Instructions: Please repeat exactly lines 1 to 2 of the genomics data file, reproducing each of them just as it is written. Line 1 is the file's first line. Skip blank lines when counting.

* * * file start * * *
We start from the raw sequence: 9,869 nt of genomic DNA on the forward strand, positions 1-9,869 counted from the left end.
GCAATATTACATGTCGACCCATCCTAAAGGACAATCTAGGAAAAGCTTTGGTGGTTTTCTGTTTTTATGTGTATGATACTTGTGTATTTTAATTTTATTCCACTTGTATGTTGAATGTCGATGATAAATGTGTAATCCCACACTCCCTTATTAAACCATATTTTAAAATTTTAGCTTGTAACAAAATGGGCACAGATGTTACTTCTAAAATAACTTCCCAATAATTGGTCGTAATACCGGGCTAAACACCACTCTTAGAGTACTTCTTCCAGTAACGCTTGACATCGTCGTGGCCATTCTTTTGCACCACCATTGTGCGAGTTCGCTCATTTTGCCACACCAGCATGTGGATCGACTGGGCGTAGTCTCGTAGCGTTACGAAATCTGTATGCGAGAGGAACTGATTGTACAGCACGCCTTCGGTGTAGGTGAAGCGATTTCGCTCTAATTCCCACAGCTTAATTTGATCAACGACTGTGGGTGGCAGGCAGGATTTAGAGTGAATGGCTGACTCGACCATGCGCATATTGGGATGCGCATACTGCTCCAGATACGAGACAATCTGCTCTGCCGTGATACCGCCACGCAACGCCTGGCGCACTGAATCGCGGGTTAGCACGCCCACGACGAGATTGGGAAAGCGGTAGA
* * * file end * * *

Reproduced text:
We start from the raw sequence: 9,869 nt of genomic DNA on the forward strand, positions 1-9,869 counted from the left end.
GCAATATTACATGTCGACCCATCCTAAAGGACAATCTAGGAAAAGCTTTGGTGGTTTTCTGTTTTTATGTGTATGATACTTGTGTATTTTAATTTTATTCCACTTGTATGTTGAATGTCGATGATAAATGTGTAATCCCACACTCCCTTATTAAACCATATTTTAAAATTTTAGCTTGTAACAAAATGGGCACAGATGTTACTTCTAAAATAACTTCCCAATAATTGGTCGTAATACCGGGCTAAACACCACTCTTAGAGTACTTCTTCCAGTAACGCTTGACATCGTCGTGGCCATTCTTTTGCACCACCATTGTGCGAGTTCGCTCATTTTGCCACACCAGCATGTGGATCGACTGGGCGTAGTCTCGTAGCGTTACGAAATCTGTATGCGAGAGGAACTGATTGTACAGCACGCCTTCGGTGTAGGTGAAGCGATTTCGCTCTAATTCCCACAGCTTAATTTGATCAACGACTGTGGGTGGCAGGCAGGATTTAGAGTGAATGGCTGACTCGACCATGCGCATATTGGGATGCGCATACTGCTCCAGATACGAGACAATCTGCTCTGCCGTGATACCGCCACGCAACGCCTGGCGCACTGAATCGCGGGTTAGCACGCCCACGACGAGATTGGGAAAGCGGTAGA